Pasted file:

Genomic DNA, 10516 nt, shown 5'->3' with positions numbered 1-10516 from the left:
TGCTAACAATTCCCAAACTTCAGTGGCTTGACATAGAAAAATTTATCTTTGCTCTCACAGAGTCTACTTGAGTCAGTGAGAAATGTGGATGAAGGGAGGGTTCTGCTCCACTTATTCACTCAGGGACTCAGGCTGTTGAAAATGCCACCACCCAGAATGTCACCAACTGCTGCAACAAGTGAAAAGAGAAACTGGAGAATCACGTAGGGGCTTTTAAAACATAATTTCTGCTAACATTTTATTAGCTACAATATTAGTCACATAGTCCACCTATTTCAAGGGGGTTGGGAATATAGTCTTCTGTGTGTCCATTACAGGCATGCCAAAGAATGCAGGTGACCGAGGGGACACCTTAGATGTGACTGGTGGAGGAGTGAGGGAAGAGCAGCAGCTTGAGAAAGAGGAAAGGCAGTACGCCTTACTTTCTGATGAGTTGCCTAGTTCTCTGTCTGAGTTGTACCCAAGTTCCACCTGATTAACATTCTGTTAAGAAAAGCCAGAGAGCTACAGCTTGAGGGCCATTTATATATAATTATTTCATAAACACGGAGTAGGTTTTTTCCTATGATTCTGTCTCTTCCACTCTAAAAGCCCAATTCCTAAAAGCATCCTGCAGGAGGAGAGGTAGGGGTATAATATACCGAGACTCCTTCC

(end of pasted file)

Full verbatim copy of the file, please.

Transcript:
Genomic DNA, 10516 nt, shown 5'->3' with positions numbered 1-10516 from the left:
TGCTAACAATTCCCAAACTTCAGTGGCTTGACATAGAAAAATTTATCTTTGCTCTCACAGAGTCTACTTGAGTCAGTGAGAAATGTGGATGAAGGGAGGGTTCTGCTCCACTTATTCACTCAGGGACTCAGGCTGTTGAAAATGCCACCACCCAGAATGTCACCAACTGCTGCAACAAGTGAAAAGAGAAACTGGAGAATCACGTAGGGGCTTTTAAAACATAATTTCTGCTAACATTTTATTAGCTACAATATTAGTCACATAGTCCACCTATTTCAAGGGGGTTGGGAATATAGTCTTCTGTGTGTCCATTACAGGCATGCCAAAGAATGCAGGTGACCGAGGGGACACCTTAGATGTGACTGGTGGAGGAGTGAGGGAAGAGCAGCAGCTTGAGAAAGAGGAAAGGCAGTACGCCTTACTTTCTGATGAGTTGCCTAGTTCTCTGTCTGAGTTGTACCCAAGTTCCACCTGATTAACATTCTGTTAAGAAAAGCCAGAGAGCTACAGCTTGAGGGCCATTTATATATAATTATTTCATAAACACGGAGTAGGTTTTTTCCTATGATTCTGTCTCTTCCACTCTAAAAGCCCAATTCCTAAAAGCATCCTGCAGGAGGAGAGGTAGGGGTATAATATACCGAGACTCCTTCC